Wednesday, February 03, 2010
The Federal Housing Administration used to be a little-known government agency before the housing meltdown. But when Fannie Mae and Freddie Mac collapsed, the FHA started backing more and more loans to homeowners. Now, a growing number of borrowers are defaulting on loans backed by the FHA — and some are wondering if the FHA itself might soon need a bailout.
We find out how the agency is trying to weather the storm created by increased lending. We also get a first-hand look at how the housing crisis is affecting Cleveland, Ohio.
Thursday, December 24, 2009
You might have heard of collateralized debt obligations (CDOs) and the role they played in the housing crisis, but have you heard of a 'synthetic CDO?' Gretchen Morgensen and Louise Story report in today's New York Times, ("Banks Bundled Bad Debt, Bet Against It and Won,") on how banks used this special category of bundled debt to bet against the housing market, and win. Sometimes it meant the banks profited while their clients lost out.
Louise Story joins us to explain synthetic CDOs and the three government investigations that are already underway about the practice. The government wants to know if investment firms may have exacerbated the housing crisis as they tried to hedge their vulnerable mortage positions. We also speak with Sylvain Raynes, a structured finance consultant, to give us details on how firms used synthetic CDOs and how they pitched them to clients.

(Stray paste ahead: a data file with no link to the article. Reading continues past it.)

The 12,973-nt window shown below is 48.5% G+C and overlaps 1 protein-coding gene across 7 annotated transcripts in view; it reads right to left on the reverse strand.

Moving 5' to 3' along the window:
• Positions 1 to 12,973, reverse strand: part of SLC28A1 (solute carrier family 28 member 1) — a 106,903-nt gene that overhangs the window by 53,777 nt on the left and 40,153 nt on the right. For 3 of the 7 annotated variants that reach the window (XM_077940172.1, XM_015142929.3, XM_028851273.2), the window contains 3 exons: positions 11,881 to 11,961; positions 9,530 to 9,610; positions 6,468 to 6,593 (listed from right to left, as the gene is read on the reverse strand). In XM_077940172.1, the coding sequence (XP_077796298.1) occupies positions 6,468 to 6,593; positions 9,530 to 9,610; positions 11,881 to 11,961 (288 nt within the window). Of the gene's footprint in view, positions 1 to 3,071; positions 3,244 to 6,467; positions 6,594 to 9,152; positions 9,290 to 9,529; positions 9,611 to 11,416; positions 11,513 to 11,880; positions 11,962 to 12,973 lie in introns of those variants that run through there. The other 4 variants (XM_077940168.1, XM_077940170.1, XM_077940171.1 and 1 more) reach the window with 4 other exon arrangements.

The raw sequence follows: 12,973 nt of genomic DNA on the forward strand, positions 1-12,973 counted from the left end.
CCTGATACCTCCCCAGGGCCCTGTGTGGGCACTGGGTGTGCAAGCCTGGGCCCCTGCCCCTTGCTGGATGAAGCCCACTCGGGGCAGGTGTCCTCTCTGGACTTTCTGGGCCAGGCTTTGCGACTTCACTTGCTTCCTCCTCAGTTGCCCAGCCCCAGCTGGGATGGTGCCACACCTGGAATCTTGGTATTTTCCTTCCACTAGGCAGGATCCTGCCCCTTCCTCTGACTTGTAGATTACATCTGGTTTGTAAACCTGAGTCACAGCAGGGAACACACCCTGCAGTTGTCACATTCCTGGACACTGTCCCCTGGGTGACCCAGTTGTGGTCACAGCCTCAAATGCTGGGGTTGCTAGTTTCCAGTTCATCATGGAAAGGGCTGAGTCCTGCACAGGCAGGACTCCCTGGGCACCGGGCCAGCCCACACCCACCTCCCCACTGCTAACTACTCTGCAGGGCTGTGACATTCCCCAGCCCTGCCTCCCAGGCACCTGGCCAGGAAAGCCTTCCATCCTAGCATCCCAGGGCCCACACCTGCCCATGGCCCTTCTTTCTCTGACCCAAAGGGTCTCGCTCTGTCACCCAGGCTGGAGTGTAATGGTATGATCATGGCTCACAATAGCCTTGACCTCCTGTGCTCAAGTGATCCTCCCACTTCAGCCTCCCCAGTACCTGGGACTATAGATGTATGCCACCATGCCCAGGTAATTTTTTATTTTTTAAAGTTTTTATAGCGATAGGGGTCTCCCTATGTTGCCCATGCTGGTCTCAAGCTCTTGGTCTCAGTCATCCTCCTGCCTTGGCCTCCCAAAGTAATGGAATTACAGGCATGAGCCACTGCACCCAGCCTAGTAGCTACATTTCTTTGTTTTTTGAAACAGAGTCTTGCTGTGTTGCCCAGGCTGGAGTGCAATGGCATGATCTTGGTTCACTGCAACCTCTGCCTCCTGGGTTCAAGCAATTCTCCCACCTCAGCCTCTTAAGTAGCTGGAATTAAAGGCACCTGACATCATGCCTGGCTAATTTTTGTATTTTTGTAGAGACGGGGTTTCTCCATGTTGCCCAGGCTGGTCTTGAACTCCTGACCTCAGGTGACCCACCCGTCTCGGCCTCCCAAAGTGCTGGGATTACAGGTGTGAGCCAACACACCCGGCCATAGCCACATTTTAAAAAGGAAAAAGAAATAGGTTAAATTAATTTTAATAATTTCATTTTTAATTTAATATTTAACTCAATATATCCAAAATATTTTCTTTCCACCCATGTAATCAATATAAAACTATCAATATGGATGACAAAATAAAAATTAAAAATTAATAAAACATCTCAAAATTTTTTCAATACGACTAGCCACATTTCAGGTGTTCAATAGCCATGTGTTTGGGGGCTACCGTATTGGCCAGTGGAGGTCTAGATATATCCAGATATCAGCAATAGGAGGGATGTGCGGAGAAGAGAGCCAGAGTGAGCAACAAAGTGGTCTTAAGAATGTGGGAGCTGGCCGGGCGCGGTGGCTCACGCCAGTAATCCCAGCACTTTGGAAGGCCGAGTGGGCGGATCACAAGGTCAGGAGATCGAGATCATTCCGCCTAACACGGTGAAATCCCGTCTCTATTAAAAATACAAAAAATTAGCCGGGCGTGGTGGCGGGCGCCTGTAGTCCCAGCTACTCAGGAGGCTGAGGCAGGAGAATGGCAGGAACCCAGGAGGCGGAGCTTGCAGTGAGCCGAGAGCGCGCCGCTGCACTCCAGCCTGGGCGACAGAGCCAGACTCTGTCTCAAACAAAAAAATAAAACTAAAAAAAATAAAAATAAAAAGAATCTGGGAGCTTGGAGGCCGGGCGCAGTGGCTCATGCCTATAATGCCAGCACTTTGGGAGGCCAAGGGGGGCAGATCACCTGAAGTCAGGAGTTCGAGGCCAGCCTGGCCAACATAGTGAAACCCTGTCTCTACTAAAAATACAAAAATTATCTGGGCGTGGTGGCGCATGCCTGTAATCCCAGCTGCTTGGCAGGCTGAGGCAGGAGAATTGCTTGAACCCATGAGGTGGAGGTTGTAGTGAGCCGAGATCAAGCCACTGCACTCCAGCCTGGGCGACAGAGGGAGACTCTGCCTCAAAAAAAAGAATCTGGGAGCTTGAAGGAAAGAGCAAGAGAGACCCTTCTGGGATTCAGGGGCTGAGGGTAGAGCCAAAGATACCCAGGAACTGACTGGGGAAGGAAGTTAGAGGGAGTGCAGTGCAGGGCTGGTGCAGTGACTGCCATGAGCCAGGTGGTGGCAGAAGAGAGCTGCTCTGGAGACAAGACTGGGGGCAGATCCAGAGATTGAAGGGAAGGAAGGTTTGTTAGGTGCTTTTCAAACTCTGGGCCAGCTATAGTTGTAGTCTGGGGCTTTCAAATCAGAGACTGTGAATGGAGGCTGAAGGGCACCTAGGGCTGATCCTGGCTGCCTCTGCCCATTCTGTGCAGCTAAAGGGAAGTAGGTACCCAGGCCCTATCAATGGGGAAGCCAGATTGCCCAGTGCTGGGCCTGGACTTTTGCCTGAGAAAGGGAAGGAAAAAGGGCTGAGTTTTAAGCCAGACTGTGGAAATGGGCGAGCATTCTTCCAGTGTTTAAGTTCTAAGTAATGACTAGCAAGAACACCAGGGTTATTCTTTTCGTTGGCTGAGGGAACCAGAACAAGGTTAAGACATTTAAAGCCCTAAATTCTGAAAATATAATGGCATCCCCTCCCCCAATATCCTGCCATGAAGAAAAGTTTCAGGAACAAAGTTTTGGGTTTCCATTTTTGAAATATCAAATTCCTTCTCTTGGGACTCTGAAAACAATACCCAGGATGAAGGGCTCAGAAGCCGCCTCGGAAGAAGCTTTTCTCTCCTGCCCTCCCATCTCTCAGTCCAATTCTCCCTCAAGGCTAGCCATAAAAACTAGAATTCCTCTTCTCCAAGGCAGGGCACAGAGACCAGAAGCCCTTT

Wednesday, December 16, 2009
So you want to get in the real estate game while rates are low and affordable property is abundant? Before you hop on the gravy train, be wary of the fine print. As part of our weeklong series on Life in Fine Print, we talk with Dan Green, loan officer at Waterstone Mortgage and author of themortgagereports.com. He explains why all those ads promising low APRs and fantastic terms might be concealing a slightly more complicated truth.
Monday, December 14, 2009
- Sports Takeout: Now that Tiger Woods has announced his "indefinite" break from golf to tend to his deteriorating family troubles, we ask, what will golf be without Tiger? Our sports contributor, Ibrahim Abdul-Matin, talks us through what the fairway phenom has done for his sport.
- Money Takeout: Mortgage rates are at historic lows, but relatively few homeowners are refinancing. It's not because homeowners don't want to borrow: Louise Story of The New York Times tells us why banks are turning away potential lenders.
- Listener Takeout: Takeaway listeners had a few things to say about corporate 'greenwashing' after the first week of the Copenhagen Climate Summit, as well as the lack of South African actors in 'Invictus.'
Monday, November 30, 2009